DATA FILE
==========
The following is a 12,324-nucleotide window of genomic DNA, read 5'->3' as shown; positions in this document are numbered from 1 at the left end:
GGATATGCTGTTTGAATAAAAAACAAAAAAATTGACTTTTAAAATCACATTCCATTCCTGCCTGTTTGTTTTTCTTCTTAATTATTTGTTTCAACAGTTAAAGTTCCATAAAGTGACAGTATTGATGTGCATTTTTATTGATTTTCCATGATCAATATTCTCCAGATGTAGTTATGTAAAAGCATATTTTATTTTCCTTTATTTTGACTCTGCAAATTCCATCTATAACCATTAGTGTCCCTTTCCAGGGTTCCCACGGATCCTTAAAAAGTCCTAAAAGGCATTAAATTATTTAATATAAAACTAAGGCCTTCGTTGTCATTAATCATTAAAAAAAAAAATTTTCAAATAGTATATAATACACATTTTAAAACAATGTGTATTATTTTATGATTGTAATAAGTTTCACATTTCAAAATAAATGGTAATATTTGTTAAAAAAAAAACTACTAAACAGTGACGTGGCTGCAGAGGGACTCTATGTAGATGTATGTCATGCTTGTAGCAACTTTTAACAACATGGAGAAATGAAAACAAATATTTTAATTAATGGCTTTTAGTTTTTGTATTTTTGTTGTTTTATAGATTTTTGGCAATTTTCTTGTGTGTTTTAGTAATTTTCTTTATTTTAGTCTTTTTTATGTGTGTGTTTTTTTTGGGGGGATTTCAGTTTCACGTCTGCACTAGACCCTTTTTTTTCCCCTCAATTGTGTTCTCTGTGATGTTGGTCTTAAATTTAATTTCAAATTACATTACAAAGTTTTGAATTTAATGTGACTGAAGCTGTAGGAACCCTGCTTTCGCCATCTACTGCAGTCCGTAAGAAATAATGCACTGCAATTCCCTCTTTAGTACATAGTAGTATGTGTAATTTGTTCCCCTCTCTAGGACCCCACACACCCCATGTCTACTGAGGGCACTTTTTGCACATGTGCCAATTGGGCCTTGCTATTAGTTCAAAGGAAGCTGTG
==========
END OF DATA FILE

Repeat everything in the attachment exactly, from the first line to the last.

The following is a 12,324-nucleotide window of genomic DNA, read 5'->3' as shown; positions in this document are numbered from 1 at the left end:
GGATATGCTGTTTGAATAAAAAACAAAAAAATTGACTTTTAAAATCACATTCCATTCCTGCCTGTTTGTTTTTCTTCTTAATTATTTGTTTCAACAGTTAAAGTTCCATAAAGTGACAGTATTGATGTGCATTTTTATTGATTTTCCATGATCAATATTCTCCAGATGTAGTTATGTAAAAGCATATTTTATTTTCCTTTATTTTGACTCTGCAAATTCCATCTATAACCATTAGTGTCCCTTTCCAGGGTTCCCACGGATCCTTAAAAAGTCCTAAAAGGCATTAAATTATTTAATATAAAACTAAGGCCTTCGTTGTCATTAATCATTAAAAAAAAAAATTTTCAAATAGTATATAATACACATTTTAAAACAATGTGTATTATTTTATGATTGTAATAAGTTTCACATTTCAAAATAAATGGTAATATTTGTTAAAAAAAAAACTACTAAACAGTGACGTGGCTGCAGAGGGACTCTATGTAGATGTATGTCATGCTTGTAGCAACTTTTAACAACATGGAGAAATGAAAACAAATATTTTAATTAATGGCTTTTAGTTTTTGTATTTTTGTTGTTTTATAGATTTTTGGCAATTTTCTTGTGTGTTTTAGTAATTTTCTTTATTTTAGTCTTTTTTATGTGTGTGTTTTTTTTGGGGGGATTTCAGTTTCACGTCTGCACTAGACCCTTTTTTTTCCCCTCAATTGTGTTCTCTGTGATGTTGGTCTTAAATTTAATTTCAAATTACATTACAAAGTTTTGAATTTAATGTGACTGAAGCTGTAGGAACCCTGCTTTCGCCATCTACTGCAGTCCGTAAGAAATAATGCACTGCAATTCCCTCTTTAGTACATAGTAGTATGTGTAATTTGTTCCCCTCTCTAGGACCCCACACACCCCATGTCTACTGAGGGCACTTTTTGCACATGTGCCAATTGGGCCTTGCTATTAGTTCAAAGGAAGCTGTG